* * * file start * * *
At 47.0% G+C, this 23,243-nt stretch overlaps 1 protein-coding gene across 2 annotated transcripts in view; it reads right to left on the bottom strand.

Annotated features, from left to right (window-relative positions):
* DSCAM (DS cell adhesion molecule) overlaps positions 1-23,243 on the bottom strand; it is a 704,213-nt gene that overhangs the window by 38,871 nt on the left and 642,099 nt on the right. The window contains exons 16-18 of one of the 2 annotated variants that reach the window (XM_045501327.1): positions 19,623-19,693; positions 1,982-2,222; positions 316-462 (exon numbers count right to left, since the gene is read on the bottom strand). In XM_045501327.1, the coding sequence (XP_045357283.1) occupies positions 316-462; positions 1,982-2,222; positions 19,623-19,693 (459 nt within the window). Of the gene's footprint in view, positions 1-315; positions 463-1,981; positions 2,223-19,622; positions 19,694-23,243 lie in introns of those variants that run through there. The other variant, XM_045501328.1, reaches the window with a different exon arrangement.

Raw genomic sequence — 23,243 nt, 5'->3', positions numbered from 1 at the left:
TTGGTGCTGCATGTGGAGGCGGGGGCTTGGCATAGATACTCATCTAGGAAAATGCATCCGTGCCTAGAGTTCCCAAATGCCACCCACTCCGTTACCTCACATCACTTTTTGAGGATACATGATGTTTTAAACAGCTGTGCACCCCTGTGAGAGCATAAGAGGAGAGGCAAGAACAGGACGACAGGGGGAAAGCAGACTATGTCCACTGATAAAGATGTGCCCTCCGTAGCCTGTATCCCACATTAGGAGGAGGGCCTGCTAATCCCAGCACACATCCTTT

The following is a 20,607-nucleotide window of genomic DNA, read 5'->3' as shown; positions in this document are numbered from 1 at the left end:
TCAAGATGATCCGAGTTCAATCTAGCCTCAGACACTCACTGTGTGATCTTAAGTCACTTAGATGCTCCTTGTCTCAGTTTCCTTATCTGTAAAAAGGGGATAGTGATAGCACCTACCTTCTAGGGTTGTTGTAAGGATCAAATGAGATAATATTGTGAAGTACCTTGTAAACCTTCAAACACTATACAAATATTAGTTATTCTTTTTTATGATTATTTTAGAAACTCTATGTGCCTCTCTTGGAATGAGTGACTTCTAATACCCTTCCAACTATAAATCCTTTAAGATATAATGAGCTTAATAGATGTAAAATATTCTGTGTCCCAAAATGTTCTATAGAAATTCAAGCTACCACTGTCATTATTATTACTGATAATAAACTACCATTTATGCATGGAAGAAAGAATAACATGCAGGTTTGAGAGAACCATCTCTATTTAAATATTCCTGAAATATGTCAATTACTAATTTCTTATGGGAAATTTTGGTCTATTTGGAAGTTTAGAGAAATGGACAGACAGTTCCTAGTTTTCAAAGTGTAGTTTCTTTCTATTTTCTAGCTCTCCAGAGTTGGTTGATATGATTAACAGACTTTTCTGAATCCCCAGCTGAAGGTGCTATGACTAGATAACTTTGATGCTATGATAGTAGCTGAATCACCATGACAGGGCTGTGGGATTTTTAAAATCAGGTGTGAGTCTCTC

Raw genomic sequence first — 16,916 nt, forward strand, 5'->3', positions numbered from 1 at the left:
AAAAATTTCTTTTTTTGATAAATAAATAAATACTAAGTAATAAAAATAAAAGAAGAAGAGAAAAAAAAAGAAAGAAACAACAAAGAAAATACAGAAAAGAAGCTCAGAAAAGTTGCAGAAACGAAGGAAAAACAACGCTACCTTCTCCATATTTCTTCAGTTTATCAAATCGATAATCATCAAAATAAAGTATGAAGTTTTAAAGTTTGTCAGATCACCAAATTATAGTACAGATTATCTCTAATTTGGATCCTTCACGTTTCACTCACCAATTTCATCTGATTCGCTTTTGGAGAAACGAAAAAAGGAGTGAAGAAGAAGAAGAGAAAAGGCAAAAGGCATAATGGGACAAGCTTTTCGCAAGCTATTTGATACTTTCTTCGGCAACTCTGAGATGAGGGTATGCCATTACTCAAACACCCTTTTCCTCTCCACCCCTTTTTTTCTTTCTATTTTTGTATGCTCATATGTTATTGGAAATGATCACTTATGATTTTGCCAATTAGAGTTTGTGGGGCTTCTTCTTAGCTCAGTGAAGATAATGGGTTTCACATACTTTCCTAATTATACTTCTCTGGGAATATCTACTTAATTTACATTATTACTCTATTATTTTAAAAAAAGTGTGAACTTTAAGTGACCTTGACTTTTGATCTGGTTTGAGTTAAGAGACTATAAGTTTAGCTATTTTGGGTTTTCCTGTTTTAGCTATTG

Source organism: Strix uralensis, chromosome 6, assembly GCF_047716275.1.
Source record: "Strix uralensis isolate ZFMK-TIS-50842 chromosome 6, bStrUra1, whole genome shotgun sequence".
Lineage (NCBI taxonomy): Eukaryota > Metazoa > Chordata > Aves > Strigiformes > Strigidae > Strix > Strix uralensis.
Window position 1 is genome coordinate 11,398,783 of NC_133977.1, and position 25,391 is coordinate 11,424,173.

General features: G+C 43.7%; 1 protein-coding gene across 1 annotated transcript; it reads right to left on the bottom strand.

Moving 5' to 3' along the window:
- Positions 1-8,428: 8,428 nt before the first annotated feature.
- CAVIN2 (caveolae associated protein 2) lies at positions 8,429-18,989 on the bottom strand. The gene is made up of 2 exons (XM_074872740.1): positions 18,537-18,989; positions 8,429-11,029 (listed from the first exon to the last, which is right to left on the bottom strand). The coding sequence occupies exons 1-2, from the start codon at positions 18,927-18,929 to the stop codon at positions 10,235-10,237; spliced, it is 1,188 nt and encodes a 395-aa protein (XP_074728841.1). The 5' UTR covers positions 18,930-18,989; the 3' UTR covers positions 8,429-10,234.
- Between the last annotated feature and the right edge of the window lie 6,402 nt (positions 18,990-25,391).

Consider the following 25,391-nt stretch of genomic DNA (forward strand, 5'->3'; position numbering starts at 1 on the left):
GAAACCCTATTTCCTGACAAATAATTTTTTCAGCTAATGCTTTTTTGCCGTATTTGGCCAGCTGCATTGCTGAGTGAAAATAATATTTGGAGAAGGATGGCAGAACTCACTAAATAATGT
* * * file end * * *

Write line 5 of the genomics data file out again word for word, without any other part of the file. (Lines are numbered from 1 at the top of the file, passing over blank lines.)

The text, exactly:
TTGGTGCTGCATGTGGAGGCGGGGGCTTGGCATAGATACTCATCTAGGAAAATGCATCCGTGCCTAGAGTTCCCAAATGCCACCCACTCCGTTACCTCACATCACTTTTTGAGGATACATGATGTTTTAAACAGCTGTGCACCCCTGTGAGAGCATAAGAGGAGAGGCAAGAACAGGACGACAGGGGGAAAGCAGACTATGTCCACTGATAAAGATGTGCCCTCCGTAGCCTGTATCCCACATTAGGAGGAGGGCCTGCTAATCCCAGCACACATCCTTT